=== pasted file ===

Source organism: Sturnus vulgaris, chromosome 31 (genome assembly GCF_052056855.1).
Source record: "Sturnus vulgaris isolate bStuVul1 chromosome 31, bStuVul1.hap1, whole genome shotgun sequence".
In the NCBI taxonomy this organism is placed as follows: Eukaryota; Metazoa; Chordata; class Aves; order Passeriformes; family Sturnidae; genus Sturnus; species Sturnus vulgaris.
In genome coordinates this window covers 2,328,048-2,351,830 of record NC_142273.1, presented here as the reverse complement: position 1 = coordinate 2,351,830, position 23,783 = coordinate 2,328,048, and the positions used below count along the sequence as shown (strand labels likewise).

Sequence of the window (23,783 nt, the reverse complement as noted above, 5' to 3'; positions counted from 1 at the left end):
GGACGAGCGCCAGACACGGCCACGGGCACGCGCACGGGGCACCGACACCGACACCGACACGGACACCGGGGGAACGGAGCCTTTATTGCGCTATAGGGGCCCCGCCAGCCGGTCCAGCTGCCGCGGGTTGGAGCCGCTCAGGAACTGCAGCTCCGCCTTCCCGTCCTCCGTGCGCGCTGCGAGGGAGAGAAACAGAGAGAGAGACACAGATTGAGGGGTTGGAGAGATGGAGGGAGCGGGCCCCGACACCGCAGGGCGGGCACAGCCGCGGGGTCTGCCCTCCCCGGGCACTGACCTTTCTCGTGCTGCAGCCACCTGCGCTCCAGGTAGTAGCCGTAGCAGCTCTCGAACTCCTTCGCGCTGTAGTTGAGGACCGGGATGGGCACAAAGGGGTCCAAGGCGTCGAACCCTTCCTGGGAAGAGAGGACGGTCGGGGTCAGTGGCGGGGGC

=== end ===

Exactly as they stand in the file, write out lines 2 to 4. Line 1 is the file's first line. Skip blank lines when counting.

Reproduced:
Source record: "Sturnus vulgaris isolate bStuVul1 chromosome 31, bStuVul1.hap1, whole genome shotgun sequence".
In the NCBI taxonomy this organism is placed as follows: Eukaryota; Metazoa; Chordata; class Aves; order Passeriformes; family Sturnidae; genus Sturnus; species Sturnus vulgaris.
In genome coordinates this window covers 2,328,048-2,351,830 of record NC_142273.1, presented here as the reverse complement: position 1 = coordinate 2,351,830, position 23,783 = coordinate 2,328,048, and the positions used below count along the sequence as shown (strand labels likewise).